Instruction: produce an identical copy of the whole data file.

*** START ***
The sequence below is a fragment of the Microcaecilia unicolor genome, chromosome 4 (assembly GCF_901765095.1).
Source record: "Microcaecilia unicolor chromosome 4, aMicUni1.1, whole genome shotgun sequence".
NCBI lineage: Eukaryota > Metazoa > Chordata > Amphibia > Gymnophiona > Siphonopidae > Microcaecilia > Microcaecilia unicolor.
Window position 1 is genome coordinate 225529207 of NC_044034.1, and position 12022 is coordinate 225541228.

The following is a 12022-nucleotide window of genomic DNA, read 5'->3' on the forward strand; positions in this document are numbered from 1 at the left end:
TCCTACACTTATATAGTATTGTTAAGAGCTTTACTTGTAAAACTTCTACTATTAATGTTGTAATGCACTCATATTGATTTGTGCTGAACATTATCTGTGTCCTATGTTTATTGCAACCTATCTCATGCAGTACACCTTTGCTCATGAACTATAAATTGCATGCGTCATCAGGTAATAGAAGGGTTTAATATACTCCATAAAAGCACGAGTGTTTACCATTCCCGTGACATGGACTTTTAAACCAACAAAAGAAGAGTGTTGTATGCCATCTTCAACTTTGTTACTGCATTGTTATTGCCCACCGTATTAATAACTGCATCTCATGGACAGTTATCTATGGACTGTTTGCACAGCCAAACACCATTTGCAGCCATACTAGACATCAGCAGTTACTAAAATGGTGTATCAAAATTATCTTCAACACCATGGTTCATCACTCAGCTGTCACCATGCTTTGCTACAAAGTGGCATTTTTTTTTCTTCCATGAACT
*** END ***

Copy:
The sequence below is a fragment of the Microcaecilia unicolor genome, chromosome 4 (assembly GCF_901765095.1).
Source record: "Microcaecilia unicolor chromosome 4, aMicUni1.1, whole genome shotgun sequence".
NCBI lineage: Eukaryota > Metazoa > Chordata > Amphibia > Gymnophiona > Siphonopidae > Microcaecilia > Microcaecilia unicolor.
Window position 1 is genome coordinate 225529207 of NC_044034.1, and position 12022 is coordinate 225541228.

The following is a 12022-nucleotide window of genomic DNA, read 5'->3' on the forward strand; positions in this document are numbered from 1 at the left end:
TCCTACACTTATATAGTATTGTTAAGAGCTTTACTTGTAAAACTTCTACTATTAATGTTGTAATGCACTCATATTGATTTGTGCTGAACATTATCTGTGTCCTATGTTTATTGCAACCTATCTCATGCAGTACACCTTTGCTCATGAACTATAAATTGCATGCGTCATCAGGTAATAGAAGGGTTTAATATACTCCATAAAAGCACGAGTGTTTACCATTCCCGTGACATGGACTTTTAAACCAACAAAAGAAGAGTGTTGTATGCCATCTTCAACTTTGTTACTGCATTGTTATTGCCCACCGTATTAATAACTGCATCTCATGGACAGTTATCTATGGACTGTTTGCACAGCCAAACACCATTTGCAGCCATACTAGACATCAGCAGTTACTAAAATGGTGTATCAAAATTATCTTCAACACCATGGTTCATCACTCAGCTGTCACCATGCTTTGCTACAAAGTGGCATTTTTTTTTCTTCCATGAACT